The position in the markets is currently very interesting. We’ve had a correction lower in stocks, a new rally in energies, continued weakness in metals and possibly the start of a new uptrend in interest rate futures.
This week’s decline in the stock markets resulted in support being broken in the Nasdaq 100 and S&P 500 and resulted in a resumption of the long-term downtrend in the Dax.
From last week on the Dax: “The Dax has seen considerable weakness over the past two weeks following the failure to breakout above 13186. Price has fallen back to the middle of the range between the late January high and the March low. A head and shoulders pattern is forming on the weekly charts, but additional weakness is required to complete the pattern.” The Dax had sufficient weakness to resume the downtrend, but as yet we have seen little in the way of follow-through.
The S&P 500 is still in the large triangle pattern that has been in place for four months. This pattern could resolve itself in either direction, but with the long-term trend still up for US stocks, the odds favour an upside resolution. In other words, the bull market in US stocks is still intact.
The metals have seen continued weakness. Last week on Copper: “Weakness continued this week, and a downside breakout is very much within range early this week. Commercials have a record net short position which suggests weakness will continue and support will be broken this week, resuming the long-term downtrend.” Copper broke support and remains in a long-term downtrend, as do the other metals.
Also from last week: “Gold fell to new lows for the year and may continue to decline towards the next level of support around $1250. Silver and Palladium have also seen weakness and the long-term downtrend could resume this week.” Gold exceeded our $1250 target, printing $1246.9 on Friday and remains weak. However, sentiment is very negative, and volatility is reaching extreme levels, so a counter-trend rally could be seen soon.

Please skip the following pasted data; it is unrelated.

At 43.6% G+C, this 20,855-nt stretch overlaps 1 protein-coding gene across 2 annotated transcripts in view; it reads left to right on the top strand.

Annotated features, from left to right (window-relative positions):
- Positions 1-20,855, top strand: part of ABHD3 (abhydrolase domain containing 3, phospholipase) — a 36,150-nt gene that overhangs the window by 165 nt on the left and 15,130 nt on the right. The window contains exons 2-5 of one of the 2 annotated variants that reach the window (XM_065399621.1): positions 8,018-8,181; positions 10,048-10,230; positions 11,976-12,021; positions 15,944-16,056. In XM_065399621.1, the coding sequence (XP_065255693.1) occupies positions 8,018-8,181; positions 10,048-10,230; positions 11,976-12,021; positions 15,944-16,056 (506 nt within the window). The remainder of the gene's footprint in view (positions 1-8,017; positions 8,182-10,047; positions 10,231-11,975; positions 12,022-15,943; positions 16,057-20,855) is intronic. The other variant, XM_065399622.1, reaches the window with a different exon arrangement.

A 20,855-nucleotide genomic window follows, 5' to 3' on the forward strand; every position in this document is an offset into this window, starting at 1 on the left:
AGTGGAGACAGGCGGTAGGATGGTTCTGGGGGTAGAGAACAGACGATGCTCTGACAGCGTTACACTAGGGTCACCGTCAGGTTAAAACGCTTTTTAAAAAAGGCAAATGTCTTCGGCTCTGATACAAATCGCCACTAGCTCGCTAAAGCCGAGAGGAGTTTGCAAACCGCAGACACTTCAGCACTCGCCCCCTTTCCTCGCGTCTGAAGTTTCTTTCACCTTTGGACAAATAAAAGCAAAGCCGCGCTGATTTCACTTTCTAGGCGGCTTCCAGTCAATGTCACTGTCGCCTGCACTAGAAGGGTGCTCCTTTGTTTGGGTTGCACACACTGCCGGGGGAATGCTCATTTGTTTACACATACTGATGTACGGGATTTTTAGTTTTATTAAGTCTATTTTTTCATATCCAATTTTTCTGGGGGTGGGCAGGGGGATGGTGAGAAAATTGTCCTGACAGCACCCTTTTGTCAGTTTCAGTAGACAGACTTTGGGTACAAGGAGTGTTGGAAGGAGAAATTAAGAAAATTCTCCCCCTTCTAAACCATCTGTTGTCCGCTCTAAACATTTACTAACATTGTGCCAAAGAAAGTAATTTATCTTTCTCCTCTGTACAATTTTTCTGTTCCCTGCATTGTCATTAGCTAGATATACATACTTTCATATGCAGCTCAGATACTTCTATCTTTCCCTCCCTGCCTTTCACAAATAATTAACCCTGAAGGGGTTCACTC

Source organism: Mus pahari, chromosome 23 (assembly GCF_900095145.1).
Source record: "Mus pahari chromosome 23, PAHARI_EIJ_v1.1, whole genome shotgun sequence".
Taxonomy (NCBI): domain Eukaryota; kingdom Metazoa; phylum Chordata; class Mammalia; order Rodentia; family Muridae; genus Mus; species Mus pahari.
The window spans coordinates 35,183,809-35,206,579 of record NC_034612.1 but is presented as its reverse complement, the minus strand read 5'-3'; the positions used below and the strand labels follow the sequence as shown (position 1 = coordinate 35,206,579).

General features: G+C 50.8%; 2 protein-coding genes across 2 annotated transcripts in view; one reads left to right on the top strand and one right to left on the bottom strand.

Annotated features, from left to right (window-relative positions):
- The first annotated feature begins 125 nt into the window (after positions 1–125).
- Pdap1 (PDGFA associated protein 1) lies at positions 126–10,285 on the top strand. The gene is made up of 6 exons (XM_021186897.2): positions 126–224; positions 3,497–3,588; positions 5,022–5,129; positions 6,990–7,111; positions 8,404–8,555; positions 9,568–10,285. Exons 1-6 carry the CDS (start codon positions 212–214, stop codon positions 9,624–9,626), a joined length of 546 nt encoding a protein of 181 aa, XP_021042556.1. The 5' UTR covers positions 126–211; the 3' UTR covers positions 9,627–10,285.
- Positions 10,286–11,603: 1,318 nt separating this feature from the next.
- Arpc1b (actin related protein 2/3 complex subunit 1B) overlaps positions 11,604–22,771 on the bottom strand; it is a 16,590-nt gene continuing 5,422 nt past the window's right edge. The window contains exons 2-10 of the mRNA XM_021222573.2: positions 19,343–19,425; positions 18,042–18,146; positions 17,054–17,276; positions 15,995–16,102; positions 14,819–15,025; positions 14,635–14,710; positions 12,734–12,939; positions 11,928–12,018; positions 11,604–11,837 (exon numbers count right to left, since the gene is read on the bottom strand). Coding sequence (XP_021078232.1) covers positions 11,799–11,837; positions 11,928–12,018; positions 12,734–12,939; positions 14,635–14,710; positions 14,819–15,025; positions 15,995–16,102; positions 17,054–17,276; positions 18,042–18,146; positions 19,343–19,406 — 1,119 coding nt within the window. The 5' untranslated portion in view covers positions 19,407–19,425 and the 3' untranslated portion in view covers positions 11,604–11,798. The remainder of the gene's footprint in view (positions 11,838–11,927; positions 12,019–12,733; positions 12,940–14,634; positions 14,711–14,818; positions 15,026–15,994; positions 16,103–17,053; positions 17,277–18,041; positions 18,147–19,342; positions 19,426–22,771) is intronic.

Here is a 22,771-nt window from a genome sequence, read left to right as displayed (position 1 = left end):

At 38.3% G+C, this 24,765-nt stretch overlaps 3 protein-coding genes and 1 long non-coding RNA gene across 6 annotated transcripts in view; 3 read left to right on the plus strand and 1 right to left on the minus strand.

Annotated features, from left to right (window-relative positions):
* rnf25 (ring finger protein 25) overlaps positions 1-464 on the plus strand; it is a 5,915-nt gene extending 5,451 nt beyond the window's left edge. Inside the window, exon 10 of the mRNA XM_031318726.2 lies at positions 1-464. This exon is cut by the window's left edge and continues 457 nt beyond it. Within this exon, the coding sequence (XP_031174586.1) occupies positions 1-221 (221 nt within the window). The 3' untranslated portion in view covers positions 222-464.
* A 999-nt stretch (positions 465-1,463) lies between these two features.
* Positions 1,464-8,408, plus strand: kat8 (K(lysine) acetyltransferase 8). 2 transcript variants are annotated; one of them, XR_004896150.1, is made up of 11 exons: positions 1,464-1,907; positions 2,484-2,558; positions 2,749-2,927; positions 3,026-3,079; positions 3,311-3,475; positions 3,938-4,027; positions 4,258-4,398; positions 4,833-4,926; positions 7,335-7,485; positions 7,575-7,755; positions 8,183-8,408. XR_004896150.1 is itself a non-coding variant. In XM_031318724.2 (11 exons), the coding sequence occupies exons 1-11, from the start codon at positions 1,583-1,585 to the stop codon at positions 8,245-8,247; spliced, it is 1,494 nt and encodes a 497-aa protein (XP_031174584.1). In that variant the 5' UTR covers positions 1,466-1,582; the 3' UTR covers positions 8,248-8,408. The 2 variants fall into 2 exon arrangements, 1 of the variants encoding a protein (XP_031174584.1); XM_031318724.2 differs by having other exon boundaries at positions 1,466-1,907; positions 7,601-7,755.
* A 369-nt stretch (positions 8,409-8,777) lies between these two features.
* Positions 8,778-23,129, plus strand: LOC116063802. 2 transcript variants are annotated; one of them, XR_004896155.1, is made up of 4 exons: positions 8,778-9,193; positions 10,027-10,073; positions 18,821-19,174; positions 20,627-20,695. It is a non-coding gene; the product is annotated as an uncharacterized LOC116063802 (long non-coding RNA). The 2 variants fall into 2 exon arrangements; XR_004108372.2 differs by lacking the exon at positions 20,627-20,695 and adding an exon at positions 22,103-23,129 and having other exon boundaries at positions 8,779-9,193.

Last week on Crude Oil: “Crude Oil was higher by 5.71% on Friday and 7.86% on the week. The long-term trend remains up across the sector, and we may see continued strength back towards a test of the May highs.” Crude rallied as expected, in fact, more than expected and not only retested but exceeded the May high, reaching its highest level in 3 1/2 years and resuming the long-term uptrend. There appears to be further to run for this market, with further rally towards the $84 level a possibility. Other markets in the sector, especially Brent Crude, could also breakout this week.
From last week on the currencies: “Typically, when sentiment gets this low, a short-term reversal, correcting the prior trend is not too far away. We have seen some of that this week with several majors bouncing higher from their recent lows.” The currency markets continue to chop around near their recent lows/highs, and sentiment remains near an extreme.
## Interest rate futures
The long-term trend remains down for interest rate futures, as indeed has been the case since the trend changed to down back in October last year. However, many traders and commentators have been focusing on the expectation of higher interest rates, and since rates move inversely to prices, lower prices. That has been the case since October. The problem with that is that when so many people are on the same side of the trade, there is nobody left to sell and that often resolves itself in a move in the opposite direction.
Since late October, speculators have been building up record net short positions, while commercials have been accumulating record net long positions. The result of this has been two large counter-trend swings, once in March and the next in May. We now appear to be in the early stages of a third swing higher. When commercials build up record positions, prices usually eventually move in favour of the commercials. This suggests further upside ahead and a possible trend change to up. This will, if it happens, catch speculators on the wrong side of the market and result in forced short covering.
Also, there is a head and shoulders bottom potentially forming on the 10 Year T-Note and 30 Year T-Bond. The neckline is still a decent way above current prices on the 10 Year T-Note but is within range on the long bond. If the neckline is broken, we could see a significant rally from the technical perspective, too, possibly to around 153 on the long bond.
For now, the long-term trend remains down, but that could change soon. Keep an eye on these markets for exciting developments in the coming weeks.